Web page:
Psoriatic arthritis (PsA) is thought to result from an overactive immune system, which mistakenly attacks healthy tissue. However, it is not yet clear why some people with psoriasis develop PsA while others do not.
Diagnosing psoriatic arthritis
Joint inflammation and swelling is common in the early stages of psoriatic arthritis.
There is no definitive test for PsA. Diagnosis involves taking a detailed patient history, having a physical exam, and some further imaging tests.
Imaging is used to look for inflammation in at least one joint. Doctors then use this information to make a diagnosis by ruling out other causes.
People with suspected PsA should be referred to a rheumatologist, a specialist in joint conditions, for an assessment. A rheumatologist will try to rule out other types of arthritis, such as rheumatoid arthritis, osteoarthritis, and gout.
They will often order the following tests to help confirm a diagnosis:
- Erythrocyte sedimentation rate (ESR) and C-reactive protein (CRP) level. These are blood tests that measure inflammation in the body.
- Full blood count, kidney function and electrolytes, and liver function tests.
- MRIs and X-rays of the affected joints. MRI and ultrasound will detect any wearing down and inflammation in joints earlier than X-rays.
- Rheumatoid factor (RF) and anti-cyclic citrullinated peptide (CCP) antibodies. The presence of these antibodies is used to confirm a diagnosis of rheumatoid arthritis rather than PsA.
- Anti-nuclear antibodies (ANA).These antibodies are often present in people with PsA.
Patterns of psoriatic arthritis
There are five specific patterns of inflammation that help rheumatologists tell PsA apart from other forms of inflammatory arthritis. The patterns are:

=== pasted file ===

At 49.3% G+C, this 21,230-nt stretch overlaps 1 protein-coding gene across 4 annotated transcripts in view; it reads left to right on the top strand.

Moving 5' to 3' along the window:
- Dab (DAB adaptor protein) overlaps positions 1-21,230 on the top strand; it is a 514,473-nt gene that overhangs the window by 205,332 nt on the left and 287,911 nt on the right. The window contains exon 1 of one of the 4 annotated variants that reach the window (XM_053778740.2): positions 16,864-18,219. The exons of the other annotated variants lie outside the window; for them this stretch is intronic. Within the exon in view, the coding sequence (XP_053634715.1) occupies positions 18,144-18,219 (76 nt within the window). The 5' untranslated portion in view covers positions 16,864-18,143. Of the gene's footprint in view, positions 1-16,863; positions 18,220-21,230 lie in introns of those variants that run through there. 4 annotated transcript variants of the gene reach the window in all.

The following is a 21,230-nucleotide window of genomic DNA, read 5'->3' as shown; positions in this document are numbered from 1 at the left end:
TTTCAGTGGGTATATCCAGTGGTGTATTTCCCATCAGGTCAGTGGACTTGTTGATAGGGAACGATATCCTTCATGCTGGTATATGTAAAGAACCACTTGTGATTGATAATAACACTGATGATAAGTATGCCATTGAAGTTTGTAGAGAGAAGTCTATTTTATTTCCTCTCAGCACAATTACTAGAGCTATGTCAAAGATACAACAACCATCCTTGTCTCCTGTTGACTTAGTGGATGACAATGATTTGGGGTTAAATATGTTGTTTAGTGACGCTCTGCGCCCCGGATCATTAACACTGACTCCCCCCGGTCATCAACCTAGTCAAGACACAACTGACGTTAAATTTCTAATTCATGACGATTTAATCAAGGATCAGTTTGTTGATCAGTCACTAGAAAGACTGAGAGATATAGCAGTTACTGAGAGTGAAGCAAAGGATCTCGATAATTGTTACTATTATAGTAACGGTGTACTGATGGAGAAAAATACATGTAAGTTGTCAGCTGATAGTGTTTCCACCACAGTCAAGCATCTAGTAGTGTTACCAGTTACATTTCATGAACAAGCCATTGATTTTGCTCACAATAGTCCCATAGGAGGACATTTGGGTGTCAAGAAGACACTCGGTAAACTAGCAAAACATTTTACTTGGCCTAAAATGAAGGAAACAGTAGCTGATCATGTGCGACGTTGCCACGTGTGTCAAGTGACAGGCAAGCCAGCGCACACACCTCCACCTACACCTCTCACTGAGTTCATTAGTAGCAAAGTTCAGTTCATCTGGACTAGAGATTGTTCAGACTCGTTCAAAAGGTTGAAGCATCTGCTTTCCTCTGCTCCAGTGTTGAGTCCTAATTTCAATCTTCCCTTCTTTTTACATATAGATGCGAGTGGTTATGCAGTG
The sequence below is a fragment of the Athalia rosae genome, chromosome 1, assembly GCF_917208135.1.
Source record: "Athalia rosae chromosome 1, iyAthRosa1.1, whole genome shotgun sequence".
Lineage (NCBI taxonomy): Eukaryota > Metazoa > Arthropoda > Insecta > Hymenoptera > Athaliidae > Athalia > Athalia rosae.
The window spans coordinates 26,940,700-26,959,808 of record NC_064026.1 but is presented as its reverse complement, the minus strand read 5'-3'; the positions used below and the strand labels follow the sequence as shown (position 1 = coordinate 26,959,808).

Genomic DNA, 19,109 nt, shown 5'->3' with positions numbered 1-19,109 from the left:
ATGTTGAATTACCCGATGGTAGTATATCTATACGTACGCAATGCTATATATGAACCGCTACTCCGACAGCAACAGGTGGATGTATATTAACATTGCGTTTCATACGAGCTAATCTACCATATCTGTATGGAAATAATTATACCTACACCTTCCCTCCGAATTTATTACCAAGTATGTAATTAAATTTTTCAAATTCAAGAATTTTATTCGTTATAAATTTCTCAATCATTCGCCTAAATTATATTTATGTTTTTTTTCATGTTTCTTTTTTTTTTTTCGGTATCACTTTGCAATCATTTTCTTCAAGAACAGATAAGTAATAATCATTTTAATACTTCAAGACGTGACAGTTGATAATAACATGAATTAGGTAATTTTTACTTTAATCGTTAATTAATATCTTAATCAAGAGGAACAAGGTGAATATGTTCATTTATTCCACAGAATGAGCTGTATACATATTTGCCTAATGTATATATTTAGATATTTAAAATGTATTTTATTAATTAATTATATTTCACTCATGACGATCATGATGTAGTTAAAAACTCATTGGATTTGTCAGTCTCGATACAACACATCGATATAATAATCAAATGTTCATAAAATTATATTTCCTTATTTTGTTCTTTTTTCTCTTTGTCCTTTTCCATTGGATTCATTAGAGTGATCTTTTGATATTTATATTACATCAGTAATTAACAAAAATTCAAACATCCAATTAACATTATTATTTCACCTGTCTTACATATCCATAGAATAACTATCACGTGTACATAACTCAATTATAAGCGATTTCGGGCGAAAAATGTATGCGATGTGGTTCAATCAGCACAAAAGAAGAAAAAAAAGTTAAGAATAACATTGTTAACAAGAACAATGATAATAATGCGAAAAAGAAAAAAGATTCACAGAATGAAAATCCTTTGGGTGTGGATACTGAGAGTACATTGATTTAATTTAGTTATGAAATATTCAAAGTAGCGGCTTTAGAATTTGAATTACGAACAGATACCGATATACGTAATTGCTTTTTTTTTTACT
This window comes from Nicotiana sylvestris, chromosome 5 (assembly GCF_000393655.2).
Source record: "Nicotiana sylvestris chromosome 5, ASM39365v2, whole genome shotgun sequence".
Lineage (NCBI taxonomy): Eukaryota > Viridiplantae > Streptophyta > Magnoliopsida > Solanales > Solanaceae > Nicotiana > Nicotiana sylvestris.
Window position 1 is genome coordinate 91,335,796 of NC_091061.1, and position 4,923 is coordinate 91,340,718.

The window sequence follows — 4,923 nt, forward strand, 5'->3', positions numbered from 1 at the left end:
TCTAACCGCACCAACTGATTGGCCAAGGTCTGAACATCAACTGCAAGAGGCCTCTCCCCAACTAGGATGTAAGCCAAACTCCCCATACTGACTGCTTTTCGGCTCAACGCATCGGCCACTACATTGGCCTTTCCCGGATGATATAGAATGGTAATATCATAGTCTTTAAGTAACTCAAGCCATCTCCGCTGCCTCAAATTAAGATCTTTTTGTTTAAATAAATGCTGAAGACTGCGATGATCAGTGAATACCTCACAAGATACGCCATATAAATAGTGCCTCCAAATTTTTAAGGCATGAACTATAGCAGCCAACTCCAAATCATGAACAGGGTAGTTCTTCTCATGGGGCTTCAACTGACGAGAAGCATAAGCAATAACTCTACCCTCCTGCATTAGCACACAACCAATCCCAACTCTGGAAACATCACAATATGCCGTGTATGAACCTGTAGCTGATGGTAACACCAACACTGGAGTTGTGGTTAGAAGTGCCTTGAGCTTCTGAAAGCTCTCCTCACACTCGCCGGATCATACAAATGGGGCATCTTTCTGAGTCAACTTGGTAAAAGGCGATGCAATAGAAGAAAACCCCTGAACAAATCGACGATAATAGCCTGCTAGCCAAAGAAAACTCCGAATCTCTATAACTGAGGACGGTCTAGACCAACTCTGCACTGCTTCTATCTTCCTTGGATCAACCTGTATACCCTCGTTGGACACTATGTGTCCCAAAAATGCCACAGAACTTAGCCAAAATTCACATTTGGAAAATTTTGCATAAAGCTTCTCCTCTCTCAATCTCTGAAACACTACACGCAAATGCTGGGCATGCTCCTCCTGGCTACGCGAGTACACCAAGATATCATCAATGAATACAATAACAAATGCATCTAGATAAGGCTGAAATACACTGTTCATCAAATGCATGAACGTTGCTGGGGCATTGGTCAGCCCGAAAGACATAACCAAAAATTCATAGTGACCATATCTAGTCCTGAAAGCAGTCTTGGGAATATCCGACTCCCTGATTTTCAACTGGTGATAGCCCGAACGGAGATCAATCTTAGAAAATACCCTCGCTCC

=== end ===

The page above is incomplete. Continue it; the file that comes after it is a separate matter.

- Asymmetrical oligoarticular arthritis: four or fewer joints are affected, and feet and other large joints are usually involved. It does not necessarily occur on both sides of the body.
- Symmetrical polyarthritis: five or more joints are affected. These are often the small joints of hands and feet and larger, weight-bearing joints. If it occurs in one joint on the right side of the body, the corresponding joint on the left side is also often affected. It has symptoms similar to those of rheumatoid arthritis.
- Distal arthritis: affects the small joints closest to the nails in the fingers and toes.
- Arthritis mutilans: the most severe, destructive form of PsA. It causes a shortening of the affected fingers and toes.
- Spondyloarthritis: affects the joints of the spine. Back pain is the main symptom.
Diagnosis using the CASPAR criteria
PsA may appear if someone has psoriasis that is currently active.
Diagnosis of PsA should follow the recently developed CASPAR criteria. A diagnosis of inflammatory articular disease will often be made if a person presents with:
- tender and swollen joints
- acute stiffness that limits motion, particularly in the morning
For a diagnosis of PsA using the CASPAR criteria, a person must also have at least three of the following features:
- current active psoriasis
- personal history of psoriasis, unless current psoriasis is present
- family history of psoriasis, unless current psoriasis is present or there is a personal history of psoriasis
- current or previous dactylitis, also known as "sausage fingers," where the fingers or toes are swollen
- new bone growth near a joint
- rheumatoid factor (RF) negativity
- certain nail problems, such as nail pitting and separation from the nail bed